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Advancing Materials Research FIGURE 4 Magnetoresistance of an evaporated aluminum film 20 nm thick, measured at temperature T=4 K. From Gordon.43 is negligible in these data but must be taken into account to understand the magnetoresistance at lower temperatures.42,43 Figure 5 shows the magnetoresistance of a drawn platinum wire 150 nm in diameter and 2.5 mm long at three temperatures in the range from 1.5 K to 4 K.45 These data again can be explained by the weak localization type of quantum interference effect. Despite the fact that the wire here is narrower than the 1-D sample in Figure 4, the interpretation in this case involves a three-dimensional (bulk) theory, which is a reflection of the difference in materials parameters between the platinum and aluminum samples. It is interesting to note that platinum wires as thin as 8 nm have been made by the same technique as the sample in Figure 5.46 In this procedure, the wire is drawn while it is encased in a silver supporting matrix, which is subsequently etched away. As yet, however, there have been no successful attempts to attach leads to these ultrathin specimens, so the electrical properties have not yet been measured. A quantum interference effect related to the weak localization effects discussed above was first observed in 1981 by Sharvin and Sharvin47 using a thin magnesium film deposited on a fine quartz fiber as shown in Figure 6. The electrical resistance of this sample was found to depend periodically on the magnetic flux through the hole in the magnesium cylinder in a fashion that is reminiscent of the classic Aharanov-Bohm effect. In this case, however, the observed period is equal to h/2e, which is half the normal flux quantum.48 More recently, measurements on small one-dimensional rings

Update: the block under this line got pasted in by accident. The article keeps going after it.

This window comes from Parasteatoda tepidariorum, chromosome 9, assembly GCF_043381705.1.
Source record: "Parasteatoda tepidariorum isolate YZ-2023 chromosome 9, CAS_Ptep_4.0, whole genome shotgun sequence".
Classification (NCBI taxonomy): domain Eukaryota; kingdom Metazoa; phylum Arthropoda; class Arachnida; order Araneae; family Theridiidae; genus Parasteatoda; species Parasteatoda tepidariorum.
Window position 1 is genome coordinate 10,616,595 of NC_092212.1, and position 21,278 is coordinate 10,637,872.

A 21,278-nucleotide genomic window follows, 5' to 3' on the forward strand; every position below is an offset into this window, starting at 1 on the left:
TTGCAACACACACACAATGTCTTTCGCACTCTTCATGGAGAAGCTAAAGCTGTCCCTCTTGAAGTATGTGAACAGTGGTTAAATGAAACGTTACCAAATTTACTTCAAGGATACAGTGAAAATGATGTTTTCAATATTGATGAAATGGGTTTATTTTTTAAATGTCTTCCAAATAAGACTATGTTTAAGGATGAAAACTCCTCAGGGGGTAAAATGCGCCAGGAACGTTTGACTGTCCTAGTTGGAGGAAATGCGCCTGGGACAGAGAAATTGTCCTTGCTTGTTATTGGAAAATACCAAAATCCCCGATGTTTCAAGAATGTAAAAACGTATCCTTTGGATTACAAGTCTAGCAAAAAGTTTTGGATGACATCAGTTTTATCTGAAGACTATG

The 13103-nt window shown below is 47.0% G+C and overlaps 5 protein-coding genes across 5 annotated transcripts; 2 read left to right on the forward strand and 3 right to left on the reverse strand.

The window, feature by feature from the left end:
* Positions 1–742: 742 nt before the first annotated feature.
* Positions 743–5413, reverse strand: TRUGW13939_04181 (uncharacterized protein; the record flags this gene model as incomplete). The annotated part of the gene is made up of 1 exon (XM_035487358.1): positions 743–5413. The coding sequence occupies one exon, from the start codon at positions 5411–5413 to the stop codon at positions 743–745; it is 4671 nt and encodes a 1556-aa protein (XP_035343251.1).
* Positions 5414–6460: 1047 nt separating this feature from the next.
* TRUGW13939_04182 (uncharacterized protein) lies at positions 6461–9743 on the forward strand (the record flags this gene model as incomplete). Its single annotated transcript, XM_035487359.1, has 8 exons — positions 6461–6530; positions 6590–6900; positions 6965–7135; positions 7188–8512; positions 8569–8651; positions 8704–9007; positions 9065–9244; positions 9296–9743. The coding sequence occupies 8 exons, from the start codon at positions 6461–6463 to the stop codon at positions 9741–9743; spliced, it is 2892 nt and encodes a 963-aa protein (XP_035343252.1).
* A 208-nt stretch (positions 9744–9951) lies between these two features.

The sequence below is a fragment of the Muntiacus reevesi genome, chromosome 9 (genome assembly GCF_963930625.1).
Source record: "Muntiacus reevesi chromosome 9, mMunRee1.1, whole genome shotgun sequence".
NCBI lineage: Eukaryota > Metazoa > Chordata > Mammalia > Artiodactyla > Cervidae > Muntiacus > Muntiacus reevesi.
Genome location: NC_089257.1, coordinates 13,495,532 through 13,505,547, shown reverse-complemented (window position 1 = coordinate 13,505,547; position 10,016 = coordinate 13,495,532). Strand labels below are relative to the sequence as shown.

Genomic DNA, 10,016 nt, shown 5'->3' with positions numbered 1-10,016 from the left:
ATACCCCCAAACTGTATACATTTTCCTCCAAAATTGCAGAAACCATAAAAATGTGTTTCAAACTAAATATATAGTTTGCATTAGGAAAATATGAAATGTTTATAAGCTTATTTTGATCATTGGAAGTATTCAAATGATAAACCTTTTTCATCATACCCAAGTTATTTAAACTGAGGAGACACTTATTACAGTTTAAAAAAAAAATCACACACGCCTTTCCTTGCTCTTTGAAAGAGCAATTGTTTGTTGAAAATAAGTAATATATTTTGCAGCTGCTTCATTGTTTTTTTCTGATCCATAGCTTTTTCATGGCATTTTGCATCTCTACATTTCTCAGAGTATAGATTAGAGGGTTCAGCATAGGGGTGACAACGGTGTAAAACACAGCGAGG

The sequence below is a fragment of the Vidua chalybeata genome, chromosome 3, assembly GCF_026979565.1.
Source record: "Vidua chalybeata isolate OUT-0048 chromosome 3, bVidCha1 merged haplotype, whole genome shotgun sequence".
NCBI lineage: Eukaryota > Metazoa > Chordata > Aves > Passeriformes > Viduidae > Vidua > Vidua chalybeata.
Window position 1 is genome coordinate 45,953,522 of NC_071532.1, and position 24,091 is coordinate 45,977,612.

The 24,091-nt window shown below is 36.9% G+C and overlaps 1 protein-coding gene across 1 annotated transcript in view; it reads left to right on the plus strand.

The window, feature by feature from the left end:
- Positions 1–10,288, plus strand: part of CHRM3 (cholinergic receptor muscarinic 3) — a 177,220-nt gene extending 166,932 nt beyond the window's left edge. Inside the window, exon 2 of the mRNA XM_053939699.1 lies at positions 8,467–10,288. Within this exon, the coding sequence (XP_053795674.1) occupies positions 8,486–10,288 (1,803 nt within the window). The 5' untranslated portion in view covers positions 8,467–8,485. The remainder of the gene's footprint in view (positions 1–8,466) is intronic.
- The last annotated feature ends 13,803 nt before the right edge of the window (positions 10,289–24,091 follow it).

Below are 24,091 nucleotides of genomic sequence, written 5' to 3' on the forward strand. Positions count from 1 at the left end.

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Advancing Materials Research FIGURE 5 Relative change in resistance of a drawn platinum wire, 150 nm in diameter, in parts per thousand, due to magnetic field H at the three indicated temperatures. From Sacharoff, Westervelt, and Bevk.45 Reprinted with permission. have shown a dependence on the flux through the hole in the ring with a period h/e, in addition to the period h/2e, as is illustrated in Figure 7.49,50 Figure 8 shows the current versus voltage characteristic of a superconducting amorphous tungsten-rhenium line 25 nm wide, 10 nm thick, and 1,000 nm long, which was fabricated using electron-beam lithography and the “contamination resist” technique.51,52 The three steps in the voltage are believed to arise from the entry of individual phase-slip centers into the FIGURE 6 Experimental configuration used by Sharvin and Sharvin47 to study quantum interference effects due to magnetic flux through hole in a wire.